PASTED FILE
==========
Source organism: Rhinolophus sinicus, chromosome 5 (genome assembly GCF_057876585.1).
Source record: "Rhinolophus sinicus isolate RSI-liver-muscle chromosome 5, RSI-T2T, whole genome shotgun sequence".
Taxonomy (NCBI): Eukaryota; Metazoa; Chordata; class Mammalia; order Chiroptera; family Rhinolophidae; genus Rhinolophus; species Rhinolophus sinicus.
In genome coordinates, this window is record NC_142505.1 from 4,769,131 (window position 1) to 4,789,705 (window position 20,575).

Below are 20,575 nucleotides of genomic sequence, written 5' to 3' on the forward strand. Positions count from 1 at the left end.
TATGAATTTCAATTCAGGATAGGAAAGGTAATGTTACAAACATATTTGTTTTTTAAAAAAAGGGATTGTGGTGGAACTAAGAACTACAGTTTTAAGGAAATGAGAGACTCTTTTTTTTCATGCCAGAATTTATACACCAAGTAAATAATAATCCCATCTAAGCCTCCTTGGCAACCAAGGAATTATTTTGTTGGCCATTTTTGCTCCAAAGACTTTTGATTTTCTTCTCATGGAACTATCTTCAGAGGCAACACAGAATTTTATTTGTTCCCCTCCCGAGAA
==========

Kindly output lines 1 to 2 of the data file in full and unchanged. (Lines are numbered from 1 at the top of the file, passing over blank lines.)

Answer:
Source organism: Rhinolophus sinicus, chromosome 5 (genome assembly GCF_057876585.1).
Source record: "Rhinolophus sinicus isolate RSI-liver-muscle chromosome 5, RSI-T2T, whole genome shotgun sequence".